As for my specialization; is flexibility a specialty? I try to be flexible when I shoot, and I don’t just mean in terms of working for what’s best for the production, but also in my approach. I want to find the ways to get to what we want to accomplish as elegantly as possible. I don’t want to impose some kind of hard and fast dogma on what we’re doing. By that I mean I like to look at the film as a whole and sit down and say “what’s this about?” At the core of ever script there’s a one or two-sentence answer to that, be it about love, or rebellion, or bravery, or betrayal– every film has it’s core idea.

Now, it’s also true that many films have also had the same idea, and I want to be flexible in finding not what worked for some other production made last year or ten years ago, but in what this film in this moment with this team and budget calls for. And once I get my idea, I want to show it to the director and the producer and then mold it with them, and the crew later on of course, into what this film will become. I’m not sure if that counts as a specialization but on the whole it’s what I tend to do as best I can.

As for most proud? Ha! Honestly, I never much like the work I do. I always see, even if no one else notices what I should’ve done better. Truthfully, if I ever really make something I’m fully, 100% proud of, I might as well retire! What would be the point of going further? I think that letdown, depressing as it is when I’m watching what I’ve shot is what keeps me going and growing, always wanting to make the next one better.

How do you think the industry will change over the next decade?
Honestly, I think my industry is really in a state of crisis. The democratization of media really does cut both ways. On the one hand you have this amazing ease of entry into cinematography these days, and that’s brilliant because it does bring out new voices and ideas. But, that same technology which makes things easier, not only to get into but to produce adequate images, also makes us lazy and complacent. Gone, sadly, are the days when you really needed to know how to light and expose a shot because you wouldn’t see what you got until days and dollars later. Now, we can all sit in video village and wax poetic over whether it’s this or that enough. That’s dulling, I think, on the mind.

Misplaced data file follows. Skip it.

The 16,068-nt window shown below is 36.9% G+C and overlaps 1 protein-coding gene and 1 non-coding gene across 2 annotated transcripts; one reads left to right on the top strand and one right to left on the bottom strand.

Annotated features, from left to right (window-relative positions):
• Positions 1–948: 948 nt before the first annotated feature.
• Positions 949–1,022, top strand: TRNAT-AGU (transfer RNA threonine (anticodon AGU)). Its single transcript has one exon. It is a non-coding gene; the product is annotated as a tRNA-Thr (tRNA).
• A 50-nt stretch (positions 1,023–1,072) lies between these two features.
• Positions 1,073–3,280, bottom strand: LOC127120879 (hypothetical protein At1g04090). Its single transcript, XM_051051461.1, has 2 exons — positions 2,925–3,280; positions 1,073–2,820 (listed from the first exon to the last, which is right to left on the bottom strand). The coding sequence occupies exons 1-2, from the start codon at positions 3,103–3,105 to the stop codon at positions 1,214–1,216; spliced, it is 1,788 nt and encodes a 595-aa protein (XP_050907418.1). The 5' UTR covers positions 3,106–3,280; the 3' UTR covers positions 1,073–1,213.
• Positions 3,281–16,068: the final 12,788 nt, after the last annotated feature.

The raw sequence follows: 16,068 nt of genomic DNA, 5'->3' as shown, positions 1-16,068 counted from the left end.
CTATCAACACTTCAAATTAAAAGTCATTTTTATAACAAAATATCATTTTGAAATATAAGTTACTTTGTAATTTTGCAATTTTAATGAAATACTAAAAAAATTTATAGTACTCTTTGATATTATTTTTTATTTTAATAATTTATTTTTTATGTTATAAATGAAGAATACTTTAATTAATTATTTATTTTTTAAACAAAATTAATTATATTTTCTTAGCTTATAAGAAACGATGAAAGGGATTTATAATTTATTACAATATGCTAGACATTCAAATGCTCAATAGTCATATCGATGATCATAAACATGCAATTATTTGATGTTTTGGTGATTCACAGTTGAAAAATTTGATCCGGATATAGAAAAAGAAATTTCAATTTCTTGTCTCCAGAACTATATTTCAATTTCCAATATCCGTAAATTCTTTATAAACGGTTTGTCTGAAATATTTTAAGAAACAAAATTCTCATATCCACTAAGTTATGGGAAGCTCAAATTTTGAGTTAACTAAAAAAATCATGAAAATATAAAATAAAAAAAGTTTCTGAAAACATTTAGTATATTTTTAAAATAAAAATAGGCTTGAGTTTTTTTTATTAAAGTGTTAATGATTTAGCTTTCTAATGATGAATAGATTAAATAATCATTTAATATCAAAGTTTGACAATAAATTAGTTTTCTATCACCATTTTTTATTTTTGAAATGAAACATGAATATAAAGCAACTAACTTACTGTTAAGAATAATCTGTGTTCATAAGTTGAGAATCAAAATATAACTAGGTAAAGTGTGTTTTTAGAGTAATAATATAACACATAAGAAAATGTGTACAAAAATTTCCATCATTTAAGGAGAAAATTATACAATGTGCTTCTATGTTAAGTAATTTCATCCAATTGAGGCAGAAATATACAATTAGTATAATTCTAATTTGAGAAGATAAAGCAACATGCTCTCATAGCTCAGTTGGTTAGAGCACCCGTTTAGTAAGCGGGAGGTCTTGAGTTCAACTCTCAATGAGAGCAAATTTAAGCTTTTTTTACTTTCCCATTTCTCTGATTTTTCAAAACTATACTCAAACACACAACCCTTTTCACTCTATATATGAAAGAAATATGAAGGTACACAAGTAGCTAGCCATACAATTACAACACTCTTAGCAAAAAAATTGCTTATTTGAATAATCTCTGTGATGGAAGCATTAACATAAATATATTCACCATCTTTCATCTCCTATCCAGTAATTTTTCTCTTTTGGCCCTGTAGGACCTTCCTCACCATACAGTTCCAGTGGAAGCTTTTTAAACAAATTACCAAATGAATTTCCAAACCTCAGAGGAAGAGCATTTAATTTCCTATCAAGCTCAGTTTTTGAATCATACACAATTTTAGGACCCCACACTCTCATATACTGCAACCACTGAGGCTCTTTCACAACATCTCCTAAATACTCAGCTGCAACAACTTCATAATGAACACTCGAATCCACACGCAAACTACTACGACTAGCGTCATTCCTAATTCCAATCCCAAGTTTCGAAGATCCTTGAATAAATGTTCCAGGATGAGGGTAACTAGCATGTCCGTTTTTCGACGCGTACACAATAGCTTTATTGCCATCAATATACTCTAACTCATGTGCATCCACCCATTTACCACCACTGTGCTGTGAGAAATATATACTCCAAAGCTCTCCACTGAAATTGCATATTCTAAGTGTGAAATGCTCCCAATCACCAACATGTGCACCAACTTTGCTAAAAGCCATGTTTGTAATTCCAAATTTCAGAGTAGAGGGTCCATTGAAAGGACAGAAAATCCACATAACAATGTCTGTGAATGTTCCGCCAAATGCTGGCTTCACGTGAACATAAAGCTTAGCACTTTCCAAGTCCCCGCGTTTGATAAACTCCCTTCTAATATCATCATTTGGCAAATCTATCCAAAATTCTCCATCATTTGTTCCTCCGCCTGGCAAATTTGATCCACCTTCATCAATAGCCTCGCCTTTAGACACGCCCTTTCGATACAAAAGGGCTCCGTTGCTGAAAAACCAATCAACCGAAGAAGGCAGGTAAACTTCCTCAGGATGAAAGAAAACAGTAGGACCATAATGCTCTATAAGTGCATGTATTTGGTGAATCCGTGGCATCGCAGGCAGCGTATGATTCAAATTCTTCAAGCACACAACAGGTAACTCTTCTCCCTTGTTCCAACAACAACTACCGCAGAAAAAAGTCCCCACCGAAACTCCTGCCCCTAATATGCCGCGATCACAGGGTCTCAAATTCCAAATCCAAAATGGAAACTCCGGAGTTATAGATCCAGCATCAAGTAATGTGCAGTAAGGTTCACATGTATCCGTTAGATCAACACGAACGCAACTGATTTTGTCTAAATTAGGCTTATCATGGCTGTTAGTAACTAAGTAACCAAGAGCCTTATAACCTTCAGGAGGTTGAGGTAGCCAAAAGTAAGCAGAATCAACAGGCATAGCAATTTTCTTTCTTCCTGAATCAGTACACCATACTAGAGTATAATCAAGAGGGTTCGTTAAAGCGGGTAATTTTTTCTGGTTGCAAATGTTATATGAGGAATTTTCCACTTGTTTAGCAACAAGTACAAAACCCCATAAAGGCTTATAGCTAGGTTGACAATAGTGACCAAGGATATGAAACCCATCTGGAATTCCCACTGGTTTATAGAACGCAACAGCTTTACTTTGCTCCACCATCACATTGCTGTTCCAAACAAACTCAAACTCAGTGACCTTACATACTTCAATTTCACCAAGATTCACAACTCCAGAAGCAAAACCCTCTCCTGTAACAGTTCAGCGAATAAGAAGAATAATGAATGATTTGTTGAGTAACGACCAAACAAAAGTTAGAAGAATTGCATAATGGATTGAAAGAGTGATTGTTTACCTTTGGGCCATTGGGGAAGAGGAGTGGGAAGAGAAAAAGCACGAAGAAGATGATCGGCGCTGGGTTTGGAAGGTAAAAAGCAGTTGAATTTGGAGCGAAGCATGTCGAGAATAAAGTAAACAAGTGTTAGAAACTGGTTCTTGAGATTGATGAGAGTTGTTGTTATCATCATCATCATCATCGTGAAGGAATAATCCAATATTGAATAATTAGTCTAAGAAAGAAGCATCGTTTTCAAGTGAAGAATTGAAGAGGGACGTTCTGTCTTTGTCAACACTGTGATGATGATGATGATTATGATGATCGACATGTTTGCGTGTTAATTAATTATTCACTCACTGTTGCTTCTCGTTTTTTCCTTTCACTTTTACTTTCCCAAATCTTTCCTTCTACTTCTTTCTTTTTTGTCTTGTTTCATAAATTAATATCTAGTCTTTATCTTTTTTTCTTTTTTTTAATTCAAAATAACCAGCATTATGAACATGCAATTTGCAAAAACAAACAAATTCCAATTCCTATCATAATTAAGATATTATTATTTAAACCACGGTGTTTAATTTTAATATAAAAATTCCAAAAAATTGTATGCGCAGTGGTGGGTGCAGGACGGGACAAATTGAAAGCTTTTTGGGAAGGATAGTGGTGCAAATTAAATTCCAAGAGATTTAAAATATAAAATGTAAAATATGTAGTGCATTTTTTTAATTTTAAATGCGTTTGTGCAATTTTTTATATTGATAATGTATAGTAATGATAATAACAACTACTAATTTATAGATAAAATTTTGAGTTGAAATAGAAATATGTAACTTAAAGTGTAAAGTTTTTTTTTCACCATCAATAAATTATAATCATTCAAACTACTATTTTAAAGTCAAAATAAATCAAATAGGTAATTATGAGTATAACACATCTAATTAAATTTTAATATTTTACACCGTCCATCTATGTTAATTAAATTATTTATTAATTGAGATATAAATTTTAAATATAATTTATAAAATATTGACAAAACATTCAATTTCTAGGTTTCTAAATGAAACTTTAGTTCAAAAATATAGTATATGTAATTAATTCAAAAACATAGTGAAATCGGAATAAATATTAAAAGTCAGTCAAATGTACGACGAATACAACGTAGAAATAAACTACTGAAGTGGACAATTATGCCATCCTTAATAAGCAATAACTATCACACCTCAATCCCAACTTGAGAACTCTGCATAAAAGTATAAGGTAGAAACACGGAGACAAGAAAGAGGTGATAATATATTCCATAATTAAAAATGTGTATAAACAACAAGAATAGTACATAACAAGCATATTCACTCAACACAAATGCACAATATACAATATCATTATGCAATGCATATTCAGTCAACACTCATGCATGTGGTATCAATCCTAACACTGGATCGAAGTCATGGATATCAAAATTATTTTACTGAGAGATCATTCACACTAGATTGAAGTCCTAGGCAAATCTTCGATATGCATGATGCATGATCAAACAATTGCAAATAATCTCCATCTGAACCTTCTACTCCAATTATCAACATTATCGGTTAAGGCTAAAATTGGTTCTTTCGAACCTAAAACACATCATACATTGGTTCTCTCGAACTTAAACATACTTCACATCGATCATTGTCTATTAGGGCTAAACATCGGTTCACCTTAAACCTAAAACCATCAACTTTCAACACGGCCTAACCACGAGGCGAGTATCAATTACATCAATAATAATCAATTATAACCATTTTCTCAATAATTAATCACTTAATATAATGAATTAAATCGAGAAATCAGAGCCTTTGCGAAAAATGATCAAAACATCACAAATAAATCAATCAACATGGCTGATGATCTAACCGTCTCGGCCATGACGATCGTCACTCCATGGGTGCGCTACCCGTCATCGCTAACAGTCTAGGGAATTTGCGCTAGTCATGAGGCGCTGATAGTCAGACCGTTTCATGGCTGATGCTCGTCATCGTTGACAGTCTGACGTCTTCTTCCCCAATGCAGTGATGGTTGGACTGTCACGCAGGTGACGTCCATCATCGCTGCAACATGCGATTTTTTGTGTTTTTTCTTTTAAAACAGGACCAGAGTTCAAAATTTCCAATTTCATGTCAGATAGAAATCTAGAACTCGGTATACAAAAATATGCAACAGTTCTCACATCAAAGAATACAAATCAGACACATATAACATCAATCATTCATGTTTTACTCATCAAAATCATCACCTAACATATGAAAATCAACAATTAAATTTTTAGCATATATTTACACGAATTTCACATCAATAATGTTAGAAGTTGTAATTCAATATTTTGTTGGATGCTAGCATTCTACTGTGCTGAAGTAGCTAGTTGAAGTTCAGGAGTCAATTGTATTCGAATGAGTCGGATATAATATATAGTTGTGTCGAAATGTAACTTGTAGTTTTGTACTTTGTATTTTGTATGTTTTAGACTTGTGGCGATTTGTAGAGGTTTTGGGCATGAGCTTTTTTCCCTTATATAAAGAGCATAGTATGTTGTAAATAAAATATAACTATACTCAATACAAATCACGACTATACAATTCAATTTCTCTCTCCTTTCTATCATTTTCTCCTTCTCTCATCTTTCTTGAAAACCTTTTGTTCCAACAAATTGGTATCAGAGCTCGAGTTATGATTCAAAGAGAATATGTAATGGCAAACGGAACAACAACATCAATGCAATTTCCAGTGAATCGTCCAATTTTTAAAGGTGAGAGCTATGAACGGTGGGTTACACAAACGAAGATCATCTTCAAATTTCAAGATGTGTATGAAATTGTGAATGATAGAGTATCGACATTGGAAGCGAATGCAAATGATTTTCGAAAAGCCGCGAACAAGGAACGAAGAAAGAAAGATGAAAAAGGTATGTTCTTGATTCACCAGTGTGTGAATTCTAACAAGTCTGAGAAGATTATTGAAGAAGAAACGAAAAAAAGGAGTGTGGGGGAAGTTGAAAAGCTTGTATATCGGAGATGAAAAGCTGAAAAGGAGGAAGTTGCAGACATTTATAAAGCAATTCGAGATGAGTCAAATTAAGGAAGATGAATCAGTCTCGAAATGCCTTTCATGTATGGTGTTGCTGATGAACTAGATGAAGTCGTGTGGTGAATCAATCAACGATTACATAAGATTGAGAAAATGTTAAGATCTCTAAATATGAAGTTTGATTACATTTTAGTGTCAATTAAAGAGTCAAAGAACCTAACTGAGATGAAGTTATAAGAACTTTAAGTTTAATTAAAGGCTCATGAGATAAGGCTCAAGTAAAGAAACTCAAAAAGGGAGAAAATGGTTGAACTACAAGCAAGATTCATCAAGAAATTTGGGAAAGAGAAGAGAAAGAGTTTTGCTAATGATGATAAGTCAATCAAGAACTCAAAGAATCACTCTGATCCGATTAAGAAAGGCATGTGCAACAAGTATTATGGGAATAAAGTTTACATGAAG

Beyond that, the industry on the whole is growing, yes, but its growth is far outpaced by the constant influx of new young people which just leads us all to lower wages and more competition. Now, this wouldn’t really be a bad thing, but honestly, it does allow crew, of which there are many, to not only get a bit too ruthless with each other but also makes it easier and more likely for us to get taken advantage of. This isn’t to say that that’s a foregone conclusion, but it seems to have been the way the industry has trended for the past few years.

Beyond that, I still think there is a bit of confusion on where the cinematographer fits into post, especially in color correction, as we are living LOG and RAW days where all your hard work and visual ideas can be changed by a key-stroke in post. Granted, I think we can all be a bit too precious with our work– even calling it our work when in reality it’s work for the producers– but still, it’s much unlike the old days when shooters had a type of shamanistic knowledge of the photo-chemical process and printer lights and bleach bypassing. I wish I had solutions to these issues, but I don’t. I do have a plea, though, that we stop trying to undercut each other to get the job, that we all spend less time at the monitor and more time knowing in our mind how it looks, and that we keep in good contact with our producers and the with us in goodwill, not only for our livelihood but also to make the best images possible for our productions.